The U.S. Democratic presidential contenders Sunday discussed a variety of topics from fuel prices to Iran ahead of crucial primaries Tuesday in North Carolina and Indiana.

Speaking on ABC's This Week news television program, Senator Clinton said she supports a temporary suspension of the national gasoline tax.

Senator Barack Obama, speaking on NBC's Meet the Press news program, said he is opposed to the plan because it would save consumers only 30 cents per day.

On Iran, Obama rebuked a comment made by Clinton in which she said if she were president she would "totally obliterate" Iran if it used nuclear weapons against Israel. Obama said that kind of language is not needed at this time.

On Saturday, Obama won the nominating caucuses in the U.S. territory of Guam by a seven-vote margin over Clinton, but they will split the small amount of delegates.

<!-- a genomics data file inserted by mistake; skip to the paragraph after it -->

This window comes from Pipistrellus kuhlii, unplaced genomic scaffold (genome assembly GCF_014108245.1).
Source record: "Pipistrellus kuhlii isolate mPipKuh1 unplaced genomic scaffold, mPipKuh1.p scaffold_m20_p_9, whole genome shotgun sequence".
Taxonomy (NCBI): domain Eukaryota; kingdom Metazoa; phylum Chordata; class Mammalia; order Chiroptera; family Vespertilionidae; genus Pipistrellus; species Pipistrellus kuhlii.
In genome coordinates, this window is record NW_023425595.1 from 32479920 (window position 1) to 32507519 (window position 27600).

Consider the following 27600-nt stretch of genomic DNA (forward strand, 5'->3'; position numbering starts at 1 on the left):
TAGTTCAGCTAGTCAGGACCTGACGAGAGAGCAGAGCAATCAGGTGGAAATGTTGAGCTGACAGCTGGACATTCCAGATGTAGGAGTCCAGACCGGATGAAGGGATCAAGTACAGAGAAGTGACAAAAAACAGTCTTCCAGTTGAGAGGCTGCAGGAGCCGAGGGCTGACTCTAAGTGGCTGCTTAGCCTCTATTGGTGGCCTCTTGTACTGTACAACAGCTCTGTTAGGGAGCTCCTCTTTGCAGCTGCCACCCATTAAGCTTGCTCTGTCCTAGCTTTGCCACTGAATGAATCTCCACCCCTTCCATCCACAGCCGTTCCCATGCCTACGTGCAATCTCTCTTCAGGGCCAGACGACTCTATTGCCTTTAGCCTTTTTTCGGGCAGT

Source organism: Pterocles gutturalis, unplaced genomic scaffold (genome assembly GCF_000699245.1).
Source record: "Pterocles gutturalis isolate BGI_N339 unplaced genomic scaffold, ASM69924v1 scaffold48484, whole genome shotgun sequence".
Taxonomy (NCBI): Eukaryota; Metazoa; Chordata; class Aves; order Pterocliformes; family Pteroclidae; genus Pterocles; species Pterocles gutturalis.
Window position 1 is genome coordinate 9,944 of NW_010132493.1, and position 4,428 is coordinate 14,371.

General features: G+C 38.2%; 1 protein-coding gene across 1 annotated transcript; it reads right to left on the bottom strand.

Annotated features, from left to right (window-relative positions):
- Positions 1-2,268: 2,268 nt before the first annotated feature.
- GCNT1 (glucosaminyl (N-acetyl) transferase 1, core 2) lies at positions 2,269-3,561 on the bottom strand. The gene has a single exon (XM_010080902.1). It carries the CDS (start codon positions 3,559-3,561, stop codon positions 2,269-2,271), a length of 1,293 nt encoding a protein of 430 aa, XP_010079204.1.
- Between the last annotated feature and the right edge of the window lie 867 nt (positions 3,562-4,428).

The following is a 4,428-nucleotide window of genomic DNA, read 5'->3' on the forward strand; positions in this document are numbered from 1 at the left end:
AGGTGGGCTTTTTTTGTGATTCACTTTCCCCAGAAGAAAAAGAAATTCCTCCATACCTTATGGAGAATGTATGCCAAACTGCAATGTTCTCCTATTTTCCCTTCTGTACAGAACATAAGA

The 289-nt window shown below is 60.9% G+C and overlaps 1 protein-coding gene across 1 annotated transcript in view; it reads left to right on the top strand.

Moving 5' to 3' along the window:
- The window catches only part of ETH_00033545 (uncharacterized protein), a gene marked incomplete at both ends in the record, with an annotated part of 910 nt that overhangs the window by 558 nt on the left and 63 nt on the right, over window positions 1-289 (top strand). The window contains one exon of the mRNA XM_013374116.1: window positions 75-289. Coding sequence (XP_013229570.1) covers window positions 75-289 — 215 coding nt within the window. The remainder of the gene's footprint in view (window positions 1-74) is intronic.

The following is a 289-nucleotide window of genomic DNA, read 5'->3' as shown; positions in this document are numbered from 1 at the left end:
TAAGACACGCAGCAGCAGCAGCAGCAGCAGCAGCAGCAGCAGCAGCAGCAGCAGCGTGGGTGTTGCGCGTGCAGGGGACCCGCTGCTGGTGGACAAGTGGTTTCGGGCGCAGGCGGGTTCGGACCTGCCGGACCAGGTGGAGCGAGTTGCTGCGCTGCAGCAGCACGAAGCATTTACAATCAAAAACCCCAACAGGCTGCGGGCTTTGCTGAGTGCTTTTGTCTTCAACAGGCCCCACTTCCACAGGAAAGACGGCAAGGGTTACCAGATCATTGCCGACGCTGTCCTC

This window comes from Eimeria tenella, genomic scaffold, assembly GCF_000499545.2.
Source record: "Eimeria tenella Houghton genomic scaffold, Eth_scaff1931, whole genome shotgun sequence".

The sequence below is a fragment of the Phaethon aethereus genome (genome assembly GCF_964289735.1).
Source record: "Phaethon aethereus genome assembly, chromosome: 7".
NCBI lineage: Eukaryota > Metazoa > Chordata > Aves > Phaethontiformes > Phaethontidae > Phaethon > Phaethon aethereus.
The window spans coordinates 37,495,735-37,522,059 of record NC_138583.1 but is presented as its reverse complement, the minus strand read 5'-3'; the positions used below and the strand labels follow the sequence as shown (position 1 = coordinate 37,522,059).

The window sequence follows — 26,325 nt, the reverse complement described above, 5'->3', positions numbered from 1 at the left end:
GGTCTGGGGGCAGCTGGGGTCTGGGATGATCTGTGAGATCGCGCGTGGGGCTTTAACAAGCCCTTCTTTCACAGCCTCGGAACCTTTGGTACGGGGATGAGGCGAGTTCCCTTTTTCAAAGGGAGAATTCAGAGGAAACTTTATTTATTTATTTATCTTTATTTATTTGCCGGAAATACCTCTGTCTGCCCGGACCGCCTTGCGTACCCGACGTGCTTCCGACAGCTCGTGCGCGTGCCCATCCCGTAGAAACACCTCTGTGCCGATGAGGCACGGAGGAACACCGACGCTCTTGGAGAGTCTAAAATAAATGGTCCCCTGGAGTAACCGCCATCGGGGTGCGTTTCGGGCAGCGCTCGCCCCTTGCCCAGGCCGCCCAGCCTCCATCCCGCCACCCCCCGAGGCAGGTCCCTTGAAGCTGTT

The caucuses also Guam to send delegates to the Democratic national nominating convention, but citizens of Guam do not vote in the general election in November.

In the overall race, Obama leads Clinton in the number of delegates pledged for the party's nomination, but he trails her slightly in the tally of "superdelegates," who are not elected in state primaries or caucuses and are free to vote for either candidate.

Some information for this report was provided by AFP and AP.